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Local Agriculture

California Agriculture Officials Are Destroying IE Chickens Spreading Newcastle Disease

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A deadly disease called Newcastle is killing chickens mainly across San Bernardino County, and it's spreading.  KVCR's Benjamin Purper has more.

If you have chickens, ducks, or any other type of bird you think might be susceptible to this disease, you can call the California Department of Food and Agriculture at 866-922-BIRD. 

Outside a small house in Muscoy, a small rural community next to the city of San Bernardino, workers in hazmat suits are carrying trash bags off the property. In the backyard, Tyler Zurcher is helping the workers round up his twenty or so chickens and ducks.

And then?

“I had the hazmat - called the ‘de-population crew’ - come and gas my birds with C02,” Zurcher says. 

The workers are there from the California Department of Food and Agriculture, or CDFA. Their job is to detect cases of a disease that’s highly lethal to poultry. They go in, test your birds, and if the tests come back positive, that’s when the de-population crew comes in.

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Credit Benjamin Purper / KVCR
Tyler Zurcher inspects his now-empty chicken coop after surrendering his chickens to the CDFA.

“So they round up all my birds with nets, and they’ve got just a nondescript trash can with a bag lined on the inside, and they have a CO2 tank with a tube leading into the top,” Zurcher says.

“So they put in a few birds, turn on the gas. Then when you wait until you stop hearing all the death throes, pretty much.”

That may seem drastic, but there’s a reason why the state has to take those measures. Zurcher’s chickens have virulent Newcastle, a contagious disease that’s essentially a death sentence for any bird that contracts it.

Some of Zurcher’s birds died from Newcastle before the hazmat crew came in. Once that happened, he considered butchering the flock himself – but then decided it would be best to let the CDFA do its job.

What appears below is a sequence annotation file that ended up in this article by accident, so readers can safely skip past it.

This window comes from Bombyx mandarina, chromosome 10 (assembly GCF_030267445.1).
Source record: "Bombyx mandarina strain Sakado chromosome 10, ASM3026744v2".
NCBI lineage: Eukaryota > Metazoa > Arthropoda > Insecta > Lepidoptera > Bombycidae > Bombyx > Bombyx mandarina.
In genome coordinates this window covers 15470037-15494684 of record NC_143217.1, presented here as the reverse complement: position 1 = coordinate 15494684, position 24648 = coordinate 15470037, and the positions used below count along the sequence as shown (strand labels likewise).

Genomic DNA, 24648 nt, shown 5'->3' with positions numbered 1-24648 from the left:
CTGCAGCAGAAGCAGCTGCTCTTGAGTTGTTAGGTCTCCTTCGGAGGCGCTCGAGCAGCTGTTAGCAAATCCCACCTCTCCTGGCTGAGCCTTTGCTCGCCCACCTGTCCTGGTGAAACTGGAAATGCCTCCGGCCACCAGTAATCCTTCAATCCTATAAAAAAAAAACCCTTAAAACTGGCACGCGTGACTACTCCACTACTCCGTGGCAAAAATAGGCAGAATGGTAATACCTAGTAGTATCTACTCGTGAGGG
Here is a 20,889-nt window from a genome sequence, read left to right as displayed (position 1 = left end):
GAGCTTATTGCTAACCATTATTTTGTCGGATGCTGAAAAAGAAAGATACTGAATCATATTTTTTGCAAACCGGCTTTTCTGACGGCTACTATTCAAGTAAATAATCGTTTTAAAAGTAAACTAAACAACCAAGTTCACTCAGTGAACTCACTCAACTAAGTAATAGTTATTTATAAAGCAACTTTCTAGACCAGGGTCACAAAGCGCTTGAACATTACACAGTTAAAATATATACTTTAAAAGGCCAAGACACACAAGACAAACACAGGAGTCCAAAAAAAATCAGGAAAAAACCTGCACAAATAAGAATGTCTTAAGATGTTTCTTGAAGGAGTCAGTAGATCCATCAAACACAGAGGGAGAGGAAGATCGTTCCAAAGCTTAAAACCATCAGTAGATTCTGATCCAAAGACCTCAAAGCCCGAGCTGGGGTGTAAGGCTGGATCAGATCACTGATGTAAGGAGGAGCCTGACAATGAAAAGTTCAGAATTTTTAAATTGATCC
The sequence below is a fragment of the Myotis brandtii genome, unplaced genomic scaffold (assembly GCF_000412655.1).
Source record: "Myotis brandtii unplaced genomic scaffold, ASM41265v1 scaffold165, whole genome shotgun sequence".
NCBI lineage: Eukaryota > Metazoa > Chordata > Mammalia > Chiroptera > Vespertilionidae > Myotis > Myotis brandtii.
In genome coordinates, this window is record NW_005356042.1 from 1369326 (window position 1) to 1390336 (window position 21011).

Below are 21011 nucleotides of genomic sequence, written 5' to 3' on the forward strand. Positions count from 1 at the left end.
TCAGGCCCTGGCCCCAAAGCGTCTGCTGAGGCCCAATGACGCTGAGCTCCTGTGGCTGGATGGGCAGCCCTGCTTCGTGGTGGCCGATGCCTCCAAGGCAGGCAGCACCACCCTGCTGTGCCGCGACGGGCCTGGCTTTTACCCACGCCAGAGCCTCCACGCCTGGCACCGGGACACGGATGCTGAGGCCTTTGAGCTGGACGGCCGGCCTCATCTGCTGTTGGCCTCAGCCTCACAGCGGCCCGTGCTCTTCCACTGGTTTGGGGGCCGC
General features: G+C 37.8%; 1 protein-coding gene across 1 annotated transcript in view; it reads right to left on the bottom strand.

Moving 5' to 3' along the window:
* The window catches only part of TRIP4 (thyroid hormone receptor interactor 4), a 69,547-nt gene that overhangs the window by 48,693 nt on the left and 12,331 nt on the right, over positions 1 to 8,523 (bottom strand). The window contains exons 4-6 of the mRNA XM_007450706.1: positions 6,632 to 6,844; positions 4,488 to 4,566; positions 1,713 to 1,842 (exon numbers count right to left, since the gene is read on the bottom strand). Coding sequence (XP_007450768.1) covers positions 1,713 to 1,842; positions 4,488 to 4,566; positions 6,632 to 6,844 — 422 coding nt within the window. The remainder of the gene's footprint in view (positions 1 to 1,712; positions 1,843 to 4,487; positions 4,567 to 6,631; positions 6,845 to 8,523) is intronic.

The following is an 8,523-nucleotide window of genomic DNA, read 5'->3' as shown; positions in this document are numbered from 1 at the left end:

“It’s a shame to watch some of them succumb to the sickness, but I decided that was best,” Zurcher says. “Rather than me lobbing off heads prematurely.”

Zurcher’s flock isn’t the only one in the area to test positive for Newcastle. Steve Lyle, Director of Public Affairs for the state Department of Food and Agriculture, says they’ve found the disease at 43 residential properties in Southern California.

“39 of those are in San Bernardino County, two of them are in Riverside County, and one is in Los Angeles County,” Lyle says.

That’s led to quarantines around certain areas, Muscoy included. The quarantine simply means that animals in those areas have to be isolated, while the CDFA tries to get the problem under control.

The last time this happened, in 2003, the disease ended up spreading to commercial farms, costing hundreds of millions of dollars.

“It’s a much more limited incident compared to what occurred back in 2003,” Lyle says.

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Credit Benjamin Purper / KVCR
Just hours before, this chicken run was home to about 20 chickens and ducks.

But it’s also not over yet. Lyle says the outbreak could, in a worst case scenario, have nationwide consequences.

“It could spread across the country, worst case, and be introduced into both residential and commercial poultry flocks across the country,” he says.

That is, of course, the worst case scenario. There’s no way to predict how bad this will get, but Lyle says that there are some encouraging signs.

“We can say that compared to 2002-2003, it is a smaller incident at this point in the project,” Lyle says.

Tyler Zurcher says he’s not happy to lose his entire flock in one day, but it isn’t a huge loss for him. He said the team from the CDFA was easy to work with, and that they’re offering compensation for the birds they had to get rid of.

“The sheer fact that they’re paying me for my birds is crazy, I did not expect that,” he says. “Because I agree with them that we just need to stomp out this disease. And so I was just turning over my flock like, ‘Yeah, this is the disease, let’s get rid of it.’”

Zurcher says he did have a connection to these birds, but it doesn’t really feel like he lost twenty pets today. He understands that their lives are pretty short, and fickle. That’s just what farming is like sometimes, he says.

“It’s hard to lose them to something as obscure as this disease, but… hard? Not like twenty pets,” Zurcher says.

“It’s not like I lost twenty dogs at once.”

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